A group of specialist surgeons are focused on taking care of children with hepatobiliary problems, or problems with the liver, gallbladder or bile ducts. Bile ducts drain fluids and digestive enzymes from your liver to your intestine. This drainage is important both for your ability to absorb nutrients from your intestine and also for the health of your liver. Our team takes care of children with a wide variety of hepatobiliary problems. The two most significant biliary problems that can occur in children are biliary atresia and choledochal cyst. Both of these problems prevent the normal drainage of bile through these ducts but are treatable with surgery.
Biliary atresia is a progressive obliteration of the bile ducts from inflammation. The exact cause of biliary atresia is not known but it may be related to an immune response to an infection or in some cases the ducts may have never properly formed. Since bile from the liver can’t go through these ducts, it backs up in the liver and causes scarring and damage to the liver. Biliary atresia is usually first noticed by either a yellow color in the skin (jaundice) or a decrease of color of the stool (clay or white colored stools). If treated early, some infants with biliary atresia can be cured with a Kasai Procedure. Many others, however, despite having a Kasai operation, ultimately go on to have liver failure and will require a liver transplant.
Choledochal cysts are dilated or swollen areas of the bile ducts that prevent normal flow of bile through the duct. Patients are born with this cyst. Patients with a choledochal cyst may develop symptoms as an infant or as a teenager or any time in between. These symptoms usually include becoming jaundiced (yellow color of the skin or eyes) or having right upper abdominal pain and abnormalities in their liver enzymes. If a choledochal cyst is not removed, these patients have a higher incidence of developing cancers of the bile ducts later in life.
Our pediatric surgeons lead a multidisciplinary team which includes surgeons, gastroenterologists, and radiologists who take care of children with these disorders and make sure they get the best care possible for these conditions. Our team works to bring the most recent data and advanced techniques to the care of children with these problems.
Our hepatobiliary team is led by Dr. Tory Meyer and includes Dr. Michael Josephs, Dr. Julie Sanchez, Dr. Jeff Zweiner, and Dr. Jeb Baker.
Tory Meyer, MD, FACS
Dr. Meyer went to medical school at Columbia College of Physicians and Surgeons in New York and then did his general surgery and pediatric surgery fellowship in Cincinnati, Ohio. Training with Cincinnati Children’s notable hepatobiliary surgeons, Frederick Ryckman and Maria Alonso, Dr. Meyer developed a keen interest in taking care of babies with biliary atresia and other hepatobiliary problems. “With early recognition, favorable pathology, and careful attention to surgical technique many children with biliary atresia can do wonderfully and avoid a transplant for many years” says Dr. Meyer. He is the present Director of medical students for the Pediatric Surgery rotation and a Clinical Affiliate Faculty member at the Dell Medical School.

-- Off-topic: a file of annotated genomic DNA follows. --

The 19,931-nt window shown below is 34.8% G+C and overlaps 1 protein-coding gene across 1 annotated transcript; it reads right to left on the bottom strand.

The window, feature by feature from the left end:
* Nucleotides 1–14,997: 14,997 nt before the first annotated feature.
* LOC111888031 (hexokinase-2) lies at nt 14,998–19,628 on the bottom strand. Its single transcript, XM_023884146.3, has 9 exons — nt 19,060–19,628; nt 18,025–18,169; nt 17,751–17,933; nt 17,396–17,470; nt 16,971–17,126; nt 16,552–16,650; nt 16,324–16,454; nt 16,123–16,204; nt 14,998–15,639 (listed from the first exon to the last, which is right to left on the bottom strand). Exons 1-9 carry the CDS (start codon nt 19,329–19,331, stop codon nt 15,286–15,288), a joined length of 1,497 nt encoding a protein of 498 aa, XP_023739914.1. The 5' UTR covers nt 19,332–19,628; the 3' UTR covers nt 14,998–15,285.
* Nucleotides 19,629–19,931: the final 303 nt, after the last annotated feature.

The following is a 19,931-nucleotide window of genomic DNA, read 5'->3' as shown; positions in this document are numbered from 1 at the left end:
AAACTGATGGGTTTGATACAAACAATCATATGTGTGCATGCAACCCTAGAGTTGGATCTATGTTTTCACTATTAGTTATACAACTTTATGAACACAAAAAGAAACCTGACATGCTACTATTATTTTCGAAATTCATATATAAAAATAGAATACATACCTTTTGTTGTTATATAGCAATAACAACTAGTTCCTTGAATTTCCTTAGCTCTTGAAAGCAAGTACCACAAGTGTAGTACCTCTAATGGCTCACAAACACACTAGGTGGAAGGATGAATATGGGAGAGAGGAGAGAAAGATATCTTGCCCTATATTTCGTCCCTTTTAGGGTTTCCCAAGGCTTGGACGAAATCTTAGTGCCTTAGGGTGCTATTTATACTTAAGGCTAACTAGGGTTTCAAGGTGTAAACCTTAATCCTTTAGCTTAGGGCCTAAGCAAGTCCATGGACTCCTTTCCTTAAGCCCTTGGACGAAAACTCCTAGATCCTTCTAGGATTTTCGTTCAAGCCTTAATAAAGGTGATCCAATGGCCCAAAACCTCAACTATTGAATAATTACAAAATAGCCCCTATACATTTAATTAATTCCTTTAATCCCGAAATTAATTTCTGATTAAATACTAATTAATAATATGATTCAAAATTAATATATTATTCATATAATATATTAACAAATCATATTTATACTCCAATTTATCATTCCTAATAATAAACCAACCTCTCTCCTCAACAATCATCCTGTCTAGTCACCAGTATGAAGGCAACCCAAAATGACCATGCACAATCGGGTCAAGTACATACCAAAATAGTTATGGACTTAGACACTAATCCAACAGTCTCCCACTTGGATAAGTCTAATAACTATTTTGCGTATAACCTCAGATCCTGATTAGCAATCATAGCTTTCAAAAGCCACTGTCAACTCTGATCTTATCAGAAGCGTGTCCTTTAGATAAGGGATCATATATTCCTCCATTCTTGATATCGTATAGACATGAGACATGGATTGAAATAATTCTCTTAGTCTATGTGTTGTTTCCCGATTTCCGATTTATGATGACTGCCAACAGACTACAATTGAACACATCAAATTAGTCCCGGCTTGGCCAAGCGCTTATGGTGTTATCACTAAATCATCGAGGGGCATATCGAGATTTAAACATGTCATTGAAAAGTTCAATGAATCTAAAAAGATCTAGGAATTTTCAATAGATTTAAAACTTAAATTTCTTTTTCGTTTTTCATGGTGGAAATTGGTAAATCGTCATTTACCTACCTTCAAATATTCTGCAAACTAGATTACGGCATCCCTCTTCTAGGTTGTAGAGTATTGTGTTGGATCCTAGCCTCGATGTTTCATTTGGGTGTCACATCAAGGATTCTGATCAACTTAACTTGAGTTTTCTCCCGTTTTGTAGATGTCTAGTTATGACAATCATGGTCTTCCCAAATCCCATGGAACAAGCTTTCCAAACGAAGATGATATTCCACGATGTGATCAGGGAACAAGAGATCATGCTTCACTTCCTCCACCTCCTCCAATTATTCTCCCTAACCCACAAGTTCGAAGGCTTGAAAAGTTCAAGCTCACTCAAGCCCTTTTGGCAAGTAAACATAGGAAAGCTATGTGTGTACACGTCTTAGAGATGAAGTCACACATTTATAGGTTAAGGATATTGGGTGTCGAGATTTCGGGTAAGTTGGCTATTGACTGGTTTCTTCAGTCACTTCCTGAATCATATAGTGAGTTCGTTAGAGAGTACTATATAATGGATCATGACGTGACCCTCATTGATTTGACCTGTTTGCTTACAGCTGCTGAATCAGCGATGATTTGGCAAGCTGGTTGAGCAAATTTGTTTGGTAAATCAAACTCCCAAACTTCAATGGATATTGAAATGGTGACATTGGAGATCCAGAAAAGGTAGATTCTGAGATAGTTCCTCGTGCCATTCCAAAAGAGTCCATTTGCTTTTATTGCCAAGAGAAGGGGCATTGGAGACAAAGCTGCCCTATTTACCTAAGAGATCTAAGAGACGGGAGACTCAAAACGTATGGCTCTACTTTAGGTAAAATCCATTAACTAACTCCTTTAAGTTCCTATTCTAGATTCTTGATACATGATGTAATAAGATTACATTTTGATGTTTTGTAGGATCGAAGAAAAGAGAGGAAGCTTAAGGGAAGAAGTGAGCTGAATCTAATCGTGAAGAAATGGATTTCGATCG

Michael D. Josephs, MD, FACS
Dr. Josephs attended medical school at Georgetown University in Washington, DC. He completed a general surgery residency at the University of Florida in Gainesville and subsequently did his pediatric surgery fellowship at Cincinnati Children’s Medical Center. Among his other surgical interests, Dr. Josephs has been focused on hepatobiliary surgery since he came to Austin nearly 20 years ago. “I think my emphasis on precise surgical technique as well as surgical innovation are well suited to hepatobiliary surgery.” Dr. Josephs has assisted in the development of a number of novel surgical devices in order to advance the care of children’s surgery. He is a Clinical Affiliate Faculty member at Dell Medical School and teaches surgical residents and students.
Julie I. Sanchez, MD, FACS
Dr. Sanchez is a long time Texan who went to Southwestern in Dallas for medical school. Her general surgery residency was at the Brooklyn campus of the State University of New York and her pediatric surgery fellowship was completed at Johns Hopkins in Baltimore. Dr. Sanchez has been taking care of the children of Central Texas for more than 20 years and has taken a special interest in those with hepatobiliary problems. She has the group’s largest experience in the care of children with choledochal cysts. “I am so honored to take care of our community’s children and I walk side by side with the parents through their journey until their child is healthy again.” Dr. Sanchez teaches medical students and residents and is a Clinical Affiliate Faculty Member at the Dell Medical School.
In addition, she has a special interest in caring for children with special needs. As a co-founder of Abilitee Adaptive wear, now Spoonie Threads, an online clothing company for children and adults with special needs, she embraces equality and inclusivity. She uses her surgical experience to help design and create adaptive clothing for children and adults. I believe in instilling a sense of fearlessness and confidence in children and parents by providing products that are fun, bright, and functional.